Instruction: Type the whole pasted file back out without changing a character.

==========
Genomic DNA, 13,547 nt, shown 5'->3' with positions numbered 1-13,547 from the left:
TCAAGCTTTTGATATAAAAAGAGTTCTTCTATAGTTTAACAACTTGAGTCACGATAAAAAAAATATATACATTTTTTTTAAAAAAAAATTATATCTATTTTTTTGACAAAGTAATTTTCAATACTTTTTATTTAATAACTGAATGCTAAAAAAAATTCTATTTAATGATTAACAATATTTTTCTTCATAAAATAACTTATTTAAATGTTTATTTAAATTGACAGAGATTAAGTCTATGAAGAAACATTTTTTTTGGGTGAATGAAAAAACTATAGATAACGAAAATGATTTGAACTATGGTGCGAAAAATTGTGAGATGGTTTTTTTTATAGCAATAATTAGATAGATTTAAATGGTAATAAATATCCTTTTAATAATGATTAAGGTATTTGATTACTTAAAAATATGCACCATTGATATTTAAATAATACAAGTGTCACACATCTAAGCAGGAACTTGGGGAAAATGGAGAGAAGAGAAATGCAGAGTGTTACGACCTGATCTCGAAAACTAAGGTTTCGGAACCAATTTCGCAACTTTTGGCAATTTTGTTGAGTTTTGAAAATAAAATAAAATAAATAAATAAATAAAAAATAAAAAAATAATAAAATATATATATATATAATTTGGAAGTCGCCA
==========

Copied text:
Genomic DNA, 13,547 nt, shown 5'->3' with positions numbered 1-13,547 from the left:
TCAAGCTTTTGATATAAAAAGAGTTCTTCTATAGTTTAACAACTTGAGTCACGATAAAAAAAATATATACATTTTTTTTAAAAAAAAATTATATCTATTTTTTTGACAAAGTAATTTTCAATACTTTTTATTTAATAACTGAATGCTAAAAAAAATTCTATTTAATGATTAACAATATTTTTCTTCATAAAATAACTTATTTAAATGTTTATTTAAATTGACAGAGATTAAGTCTATGAAGAAACATTTTTTTTGGGTGAATGAAAAAACTATAGATAACGAAAATGATTTGAACTATGGTGCGAAAAATTGTGAGATGGTTTTTTTTATAGCAATAATTAGATAGATTTAAATGGTAATAAATATCCTTTTAATAATGATTAAGGTATTTGATTACTTAAAAATATGCACCATTGATATTTAAATAATACAAGTGTCACACATCTAAGCAGGAACTTGGGGAAAATGGAGAGAAGAGAAATGCAGAGTGTTACGACCTGATCTCGAAAACTAAGGTTTCGGAACCAATTTCGCAACTTTTGGCAATTTTGTTGAGTTTTGAAAATAAAATAAAATAAATAAATAAATAAAAAATAAAAAAATAATAAAATATATATATATATAATTTGGAAGTCGCCA